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The one most important factor for Paris — The US congress

Posted By Joanne Nova On November 21, 2015 @ 2:38 pm In Global Warming | Comments Disabled

Will Obama and the UN succeed in forcing “climate taxes” on the US?

h/t to GWPF for finding the stories that matter

When the press releases come out saying that Paris has succeeded (which will happen, no matter the outcome) the key factor is not just whether the agreement has any meaningful teeth, but whether it can be forced on the US without approval of Congress. The US didn’t approve Kyoto, and now, more than then, there is no reason to think anything significant would get through. The GOP Republican candidates are not paying lip service to the global warming meme anymore, things have changed so much they’re almost all competing to be skeptics. Just 6 weeks ago a poll in the US showed the amazing, astonishing result that 31% of respondents agreed with GOP candidates statement that Climate change is a total hoax.

The EU and UN players know they can’t convince the US people, and nor can they get past their elected reps so they are talking of doing things in ways that don’t require congressional approval. Naturally, if they had overwhelming evidence, and half a case, they wouldn’t have to do that.

No matter what country you live in, remind all your politicians, journalists, and delegates to Paris that no matter what Obama says or signs, the US Congress is vowing not to pour money into the climate deals.

U.S. Senate Republicans on Wednesday said Congress would not approve the Obama administration’s $500 million request for its first payment into a United Nations climate fund, a move they said would undermine the upcoming climate change summit in Paris.

“This president is going to go (to Paris) with no money,” said Republican Senator Shelley Moore Capito of West Virginia, who chaired a hearing in the Senate environment panel on the international climate negotiations, which begin on Nov. 30.

Capito and other Republican members of the committee said they will ensure any deal the U.S. strikes in Paris will face congressional scrutiny, and warned they will block President Barack Obama’s 2016 budget request for the first tranche of the $3 billion pledged last year to the U.N. Green Climate Fund. — Reuters

The American Interest

Fifty two senators voted to block the US EPA rule that would cut coal power station emissions. While Obama could veto that, the message is that the Senate is not going to approve his climate ambitions:

Here, once again, the U.S. Senate is key. That body says it will not contribute government money to a global climate fund that’s meant to spend $100 billion annually on helping poorer countries mitigate and adapt to a changing climate. Reuters reports:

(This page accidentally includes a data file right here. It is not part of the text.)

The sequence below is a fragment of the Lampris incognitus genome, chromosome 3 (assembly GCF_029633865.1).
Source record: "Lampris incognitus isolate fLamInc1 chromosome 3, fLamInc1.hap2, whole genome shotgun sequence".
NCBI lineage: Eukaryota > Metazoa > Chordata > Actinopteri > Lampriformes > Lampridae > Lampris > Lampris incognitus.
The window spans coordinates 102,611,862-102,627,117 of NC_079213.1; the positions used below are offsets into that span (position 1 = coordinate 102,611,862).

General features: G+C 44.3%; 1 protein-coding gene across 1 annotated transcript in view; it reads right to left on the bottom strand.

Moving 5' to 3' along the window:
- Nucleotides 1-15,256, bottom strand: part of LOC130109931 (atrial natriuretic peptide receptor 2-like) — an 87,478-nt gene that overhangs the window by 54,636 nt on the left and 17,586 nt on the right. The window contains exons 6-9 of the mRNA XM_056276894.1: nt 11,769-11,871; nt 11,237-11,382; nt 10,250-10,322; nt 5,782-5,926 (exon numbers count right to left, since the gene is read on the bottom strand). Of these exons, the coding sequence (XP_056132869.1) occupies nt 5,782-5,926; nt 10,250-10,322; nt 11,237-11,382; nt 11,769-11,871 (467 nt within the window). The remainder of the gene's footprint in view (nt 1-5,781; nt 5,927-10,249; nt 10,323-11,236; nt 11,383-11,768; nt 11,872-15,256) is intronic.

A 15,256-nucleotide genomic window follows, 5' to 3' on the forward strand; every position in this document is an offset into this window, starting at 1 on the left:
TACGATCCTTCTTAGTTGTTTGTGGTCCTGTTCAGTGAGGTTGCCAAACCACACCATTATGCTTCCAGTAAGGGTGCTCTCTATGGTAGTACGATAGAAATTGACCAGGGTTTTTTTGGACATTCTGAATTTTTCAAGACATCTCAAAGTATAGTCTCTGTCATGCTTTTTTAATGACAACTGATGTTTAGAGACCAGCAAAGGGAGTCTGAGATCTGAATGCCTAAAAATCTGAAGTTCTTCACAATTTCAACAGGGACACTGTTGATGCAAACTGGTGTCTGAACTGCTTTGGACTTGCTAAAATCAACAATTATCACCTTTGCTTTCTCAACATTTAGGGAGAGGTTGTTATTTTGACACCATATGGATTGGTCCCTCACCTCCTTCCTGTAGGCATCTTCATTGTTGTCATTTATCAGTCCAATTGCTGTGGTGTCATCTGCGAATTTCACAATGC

“This president is going to go (to Paris) with no money,” said Republican Senator Shelley Moore Capito of West Virginia, who chaired a hearing in the Senate environment panel on the international climate negotiations, which begin on Nov. 30.

Capito and other Republican members of the committee said they will ensure any deal the U.S. strikes in Paris will face congressional scrutiny, and warned they will block President Barack Obama’s 2016 budget request for the first tranche of the $3 billion pledged last year to the U.N. Green Climate Fund.“Without Senate approval (of a climate agreement), there will be no money,” added Senator John Barrasso of Wyoming, acknowledging that guarantees of climate aid to developing countries is “the linchpin” of the Paris climate conference.

This sends yet another powerful message to climate delegates. Even if negotiators stay away from a binding treaty for fear of America’s lack of participation, they won’t be able to entice the developing world to stick to national emissions reductions plans if the carrot in all of this—the climate fund—isn’t being backed by the developed world.

The game of binding or not binding treaties?

On the one hand, the Paris team want to tell everyone they have real power, on the other (for the people who have to pay) they want to pretend this is voluntary. Oh the dilemma:

Secretary of State John Kerry tried to side-step this problem last week when he insisted negotiators wouldn’t be working on a treaty in France, a comment that immediately inspired backlash and spurred the French foreign minister to suggest that Mr. Kerry was probably “confused.” But let’s clear any confusion up now: The United States won’t sign on to a binding, enforceable GCT. So what else is there for UN delegates to work towards, if such a treaty is off the table?

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